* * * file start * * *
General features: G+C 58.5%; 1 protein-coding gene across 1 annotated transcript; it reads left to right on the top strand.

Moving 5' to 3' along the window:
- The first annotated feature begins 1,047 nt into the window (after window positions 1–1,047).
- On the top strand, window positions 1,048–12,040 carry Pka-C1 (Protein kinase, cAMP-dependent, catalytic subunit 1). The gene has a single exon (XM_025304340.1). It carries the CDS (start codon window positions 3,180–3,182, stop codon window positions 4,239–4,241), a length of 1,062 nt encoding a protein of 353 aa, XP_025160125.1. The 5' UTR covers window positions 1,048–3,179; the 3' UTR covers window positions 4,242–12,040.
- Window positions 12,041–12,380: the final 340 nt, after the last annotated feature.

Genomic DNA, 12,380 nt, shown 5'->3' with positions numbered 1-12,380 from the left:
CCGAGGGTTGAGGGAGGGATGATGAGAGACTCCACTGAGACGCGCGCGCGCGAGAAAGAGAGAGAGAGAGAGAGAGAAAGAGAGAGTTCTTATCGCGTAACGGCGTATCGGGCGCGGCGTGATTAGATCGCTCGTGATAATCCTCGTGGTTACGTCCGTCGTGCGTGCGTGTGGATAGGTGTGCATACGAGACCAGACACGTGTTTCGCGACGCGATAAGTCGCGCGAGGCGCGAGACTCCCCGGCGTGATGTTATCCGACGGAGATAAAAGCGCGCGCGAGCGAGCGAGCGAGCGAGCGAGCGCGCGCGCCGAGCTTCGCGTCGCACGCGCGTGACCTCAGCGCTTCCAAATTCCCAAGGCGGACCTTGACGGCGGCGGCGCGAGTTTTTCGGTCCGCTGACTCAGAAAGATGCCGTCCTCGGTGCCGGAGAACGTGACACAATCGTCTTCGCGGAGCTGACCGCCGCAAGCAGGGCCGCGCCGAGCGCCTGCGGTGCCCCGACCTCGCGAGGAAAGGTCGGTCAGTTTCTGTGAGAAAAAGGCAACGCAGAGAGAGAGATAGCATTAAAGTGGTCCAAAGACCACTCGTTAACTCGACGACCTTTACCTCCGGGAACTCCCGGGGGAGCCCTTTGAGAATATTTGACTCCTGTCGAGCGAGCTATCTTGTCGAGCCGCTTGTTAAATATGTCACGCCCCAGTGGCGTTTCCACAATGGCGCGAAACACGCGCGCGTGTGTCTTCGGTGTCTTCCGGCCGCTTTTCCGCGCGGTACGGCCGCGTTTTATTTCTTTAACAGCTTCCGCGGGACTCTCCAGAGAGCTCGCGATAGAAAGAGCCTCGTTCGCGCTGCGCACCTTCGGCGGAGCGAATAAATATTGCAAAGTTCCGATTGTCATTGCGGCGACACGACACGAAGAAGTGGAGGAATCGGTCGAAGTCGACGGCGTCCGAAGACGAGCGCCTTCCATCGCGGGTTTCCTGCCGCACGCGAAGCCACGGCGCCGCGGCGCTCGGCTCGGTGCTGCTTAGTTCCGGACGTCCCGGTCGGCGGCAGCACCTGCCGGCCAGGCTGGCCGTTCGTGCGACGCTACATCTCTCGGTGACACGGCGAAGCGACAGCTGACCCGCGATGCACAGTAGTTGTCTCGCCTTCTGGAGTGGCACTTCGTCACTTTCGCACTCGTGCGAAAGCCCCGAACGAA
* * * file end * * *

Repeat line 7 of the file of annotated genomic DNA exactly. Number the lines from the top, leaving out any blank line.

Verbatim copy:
CCGAGGGTTGAGGGAGGGATGATGAGAGACTCCACTGAGACGCGCGCGCGCGAGAAAGAGAGAGAGAGAGAGAGAGAAAGAGAGAGTTCTTATCGCGTAACGGCGTATCGGGCGCGGCGTGATTAGATCGCTCGTGATAATCCTCGTGGTTACGTCCGTCGTGCGTGCGTGTGGATAGGTGTGCATACGAGACCAGACACGTGTTTCGCGACGCGATAAGTCGCGCGAGGCGCGAGACTCCCCGGCGTGATGTTATCCGACGGAGATAAAAGCGCGCGCGAGCGAGCGAGCGAGCGAGCGAGCGCGCGCGCCGAGCTTCGCGTCGCACGCGCGTGACCTCAGCGCTTCCAAATTCCCAAGGCGGACCTTGACGGCGGCGGCGCGAGTTTTTCGGTCCGCTGACTCAGAAAGATGCCGTCCTCGGTGCCGGAGAACGTGACACAATCGTCTTCGCGGAGCTGACCGCCGCAAGCAGGGCCGCGCCGAGCGCCTGCGGTGCCCCGACCTCGCGAGGAAAGGTCGGTCAGTTTCTGTGAGAAAAAGGCAACGCAGAGAGAGAGATAGCATTAAAGTGGTCCAAAGACCACTCGTTAACTCGACGACCTTTACCTCCGGGAACTCCCGGGGGAGCCCTTTGAGAATATTTGACTCCTGTCGAGCGAGCTATCTTGTCGAGCCGCTTGTTAAATATGTCACGCCCCAGTGGCGTTTCCACAATGGCGCGAAACACGCGCGCGTGTGTCTTCGGTGTCTTCCGGCCGCTTTTCCGCGCGGTACGGCCGCGTTTTATTTCTTTAACAGCTTCCGCGGGACTCTCCAGAGAGCTCGCGATAGAAAGAGCCTCGTTCGCGCTGCGCACCTTCGGCGGAGCGAATAAATATTGCAAAGTTCCGATTGTCATTGCGGCGACACGACACGAAGAAGTGGAGGAATCGGTCGAAGTCGACGGCGTCCGAAGACGAGCGCCTTCCATCGCGGGTTTCCTGCCGCACGCGAAGCCACGGCGCCGCGGCGCTCGGCTCGGTGCTGCTTAGTTCCGGACGTCCCGGTCGGCGGCAGCACCTGCCGGCCAGGCTGGCCGTTCGTGCGACGCTACATCTCTCGGTGACACGGCGAAGCGACAGCTGACCCGCGATGCACAGTAGTTGTCTCGCCTTCTGGAGTGGCACTTCGTCACTTTCGCACTCGTGCGAAAGCCCCGAACGAA